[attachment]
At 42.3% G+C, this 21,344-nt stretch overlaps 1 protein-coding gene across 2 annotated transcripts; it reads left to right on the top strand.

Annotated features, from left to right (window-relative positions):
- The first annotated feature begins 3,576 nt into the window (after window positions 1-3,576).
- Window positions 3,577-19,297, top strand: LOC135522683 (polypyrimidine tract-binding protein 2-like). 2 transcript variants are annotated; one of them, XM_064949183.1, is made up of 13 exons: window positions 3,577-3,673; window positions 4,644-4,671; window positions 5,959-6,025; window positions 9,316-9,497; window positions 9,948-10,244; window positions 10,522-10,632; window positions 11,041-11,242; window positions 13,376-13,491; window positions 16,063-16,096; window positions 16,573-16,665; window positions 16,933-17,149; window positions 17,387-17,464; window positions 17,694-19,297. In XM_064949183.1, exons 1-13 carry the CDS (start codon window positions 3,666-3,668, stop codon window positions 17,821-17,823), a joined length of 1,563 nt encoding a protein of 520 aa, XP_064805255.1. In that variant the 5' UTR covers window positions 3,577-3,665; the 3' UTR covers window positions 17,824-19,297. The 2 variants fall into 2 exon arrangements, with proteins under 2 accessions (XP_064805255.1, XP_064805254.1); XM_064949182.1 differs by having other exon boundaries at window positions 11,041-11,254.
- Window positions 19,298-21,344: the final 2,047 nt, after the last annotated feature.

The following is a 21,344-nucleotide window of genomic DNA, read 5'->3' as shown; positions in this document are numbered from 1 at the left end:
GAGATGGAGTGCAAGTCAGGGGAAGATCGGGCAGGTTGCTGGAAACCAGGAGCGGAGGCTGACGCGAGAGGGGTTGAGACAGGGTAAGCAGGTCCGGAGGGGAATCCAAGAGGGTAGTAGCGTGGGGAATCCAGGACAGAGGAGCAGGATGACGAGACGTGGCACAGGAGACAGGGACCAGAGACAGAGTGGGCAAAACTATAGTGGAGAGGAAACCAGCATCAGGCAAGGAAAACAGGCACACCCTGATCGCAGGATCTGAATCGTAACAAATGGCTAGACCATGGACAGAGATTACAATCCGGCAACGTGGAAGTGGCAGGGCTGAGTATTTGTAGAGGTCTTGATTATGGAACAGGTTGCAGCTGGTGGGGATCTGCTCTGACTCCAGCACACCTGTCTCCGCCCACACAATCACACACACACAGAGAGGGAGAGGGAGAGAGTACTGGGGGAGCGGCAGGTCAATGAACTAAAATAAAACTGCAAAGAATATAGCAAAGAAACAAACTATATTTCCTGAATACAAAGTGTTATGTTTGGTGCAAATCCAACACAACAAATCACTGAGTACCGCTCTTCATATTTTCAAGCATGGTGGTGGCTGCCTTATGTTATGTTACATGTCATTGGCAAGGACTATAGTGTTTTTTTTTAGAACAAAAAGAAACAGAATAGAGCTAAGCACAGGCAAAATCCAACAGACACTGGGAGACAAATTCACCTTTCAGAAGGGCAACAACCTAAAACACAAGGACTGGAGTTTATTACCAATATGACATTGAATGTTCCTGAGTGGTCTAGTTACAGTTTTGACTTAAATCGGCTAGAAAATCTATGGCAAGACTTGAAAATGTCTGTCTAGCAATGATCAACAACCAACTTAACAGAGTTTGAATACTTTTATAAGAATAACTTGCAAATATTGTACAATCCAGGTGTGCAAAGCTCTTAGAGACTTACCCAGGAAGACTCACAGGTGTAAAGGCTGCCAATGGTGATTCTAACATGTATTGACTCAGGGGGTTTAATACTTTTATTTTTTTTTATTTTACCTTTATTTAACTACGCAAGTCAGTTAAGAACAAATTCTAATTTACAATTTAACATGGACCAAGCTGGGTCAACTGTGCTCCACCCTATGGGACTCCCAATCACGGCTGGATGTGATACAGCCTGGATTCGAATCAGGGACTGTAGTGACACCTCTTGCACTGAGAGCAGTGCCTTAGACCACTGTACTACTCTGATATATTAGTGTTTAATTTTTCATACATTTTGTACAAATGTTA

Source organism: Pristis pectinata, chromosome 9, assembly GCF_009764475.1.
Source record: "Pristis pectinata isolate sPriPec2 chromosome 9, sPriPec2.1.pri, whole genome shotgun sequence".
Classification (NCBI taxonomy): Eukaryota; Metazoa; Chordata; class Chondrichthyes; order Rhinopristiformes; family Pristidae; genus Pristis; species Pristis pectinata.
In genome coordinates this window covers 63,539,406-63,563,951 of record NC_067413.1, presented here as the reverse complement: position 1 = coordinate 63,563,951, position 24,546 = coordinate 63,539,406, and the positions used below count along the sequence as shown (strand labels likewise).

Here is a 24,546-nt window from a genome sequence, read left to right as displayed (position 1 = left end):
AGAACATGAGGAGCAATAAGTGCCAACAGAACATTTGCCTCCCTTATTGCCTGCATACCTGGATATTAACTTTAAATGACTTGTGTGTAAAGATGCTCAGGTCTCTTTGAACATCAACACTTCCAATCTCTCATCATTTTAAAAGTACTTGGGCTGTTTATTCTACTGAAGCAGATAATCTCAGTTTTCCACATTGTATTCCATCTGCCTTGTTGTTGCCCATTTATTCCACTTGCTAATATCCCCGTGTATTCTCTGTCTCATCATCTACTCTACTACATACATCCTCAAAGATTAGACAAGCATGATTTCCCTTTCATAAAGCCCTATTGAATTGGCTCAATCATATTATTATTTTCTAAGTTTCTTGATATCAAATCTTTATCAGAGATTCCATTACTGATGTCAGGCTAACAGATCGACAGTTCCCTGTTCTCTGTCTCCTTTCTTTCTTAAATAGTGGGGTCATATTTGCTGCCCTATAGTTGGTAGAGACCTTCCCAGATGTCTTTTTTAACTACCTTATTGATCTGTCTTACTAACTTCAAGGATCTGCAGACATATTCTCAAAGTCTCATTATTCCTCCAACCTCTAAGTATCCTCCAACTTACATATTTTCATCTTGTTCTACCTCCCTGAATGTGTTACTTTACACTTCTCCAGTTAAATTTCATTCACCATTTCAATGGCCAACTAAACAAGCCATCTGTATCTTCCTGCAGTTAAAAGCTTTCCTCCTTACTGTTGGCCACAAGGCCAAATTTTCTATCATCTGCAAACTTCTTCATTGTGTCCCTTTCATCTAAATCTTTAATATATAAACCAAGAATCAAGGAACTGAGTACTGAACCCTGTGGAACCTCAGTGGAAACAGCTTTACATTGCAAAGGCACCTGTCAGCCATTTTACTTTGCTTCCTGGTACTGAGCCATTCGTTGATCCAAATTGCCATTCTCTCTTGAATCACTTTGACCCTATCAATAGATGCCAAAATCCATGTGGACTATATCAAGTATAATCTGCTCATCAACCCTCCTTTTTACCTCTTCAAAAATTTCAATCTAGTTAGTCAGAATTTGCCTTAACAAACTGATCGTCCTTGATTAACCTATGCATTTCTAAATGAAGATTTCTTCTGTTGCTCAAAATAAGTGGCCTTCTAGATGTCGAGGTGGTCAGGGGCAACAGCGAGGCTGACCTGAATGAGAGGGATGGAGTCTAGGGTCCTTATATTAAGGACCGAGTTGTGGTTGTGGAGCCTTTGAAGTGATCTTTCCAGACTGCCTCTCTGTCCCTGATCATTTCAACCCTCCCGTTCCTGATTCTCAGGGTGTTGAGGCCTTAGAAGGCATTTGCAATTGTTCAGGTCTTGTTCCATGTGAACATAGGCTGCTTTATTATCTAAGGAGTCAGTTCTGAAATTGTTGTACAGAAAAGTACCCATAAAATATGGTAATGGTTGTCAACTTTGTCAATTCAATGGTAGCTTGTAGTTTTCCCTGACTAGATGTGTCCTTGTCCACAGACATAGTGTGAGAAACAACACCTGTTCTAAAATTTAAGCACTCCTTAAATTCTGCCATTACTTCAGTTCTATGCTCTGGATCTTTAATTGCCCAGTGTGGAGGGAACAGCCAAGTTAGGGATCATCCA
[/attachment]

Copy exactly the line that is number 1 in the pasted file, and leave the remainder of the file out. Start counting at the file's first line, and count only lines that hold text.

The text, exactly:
At 42.3% G+C, this 21,344-nt stretch overlaps 1 protein-coding gene across 2 annotated transcripts; it reads left to right on the top strand.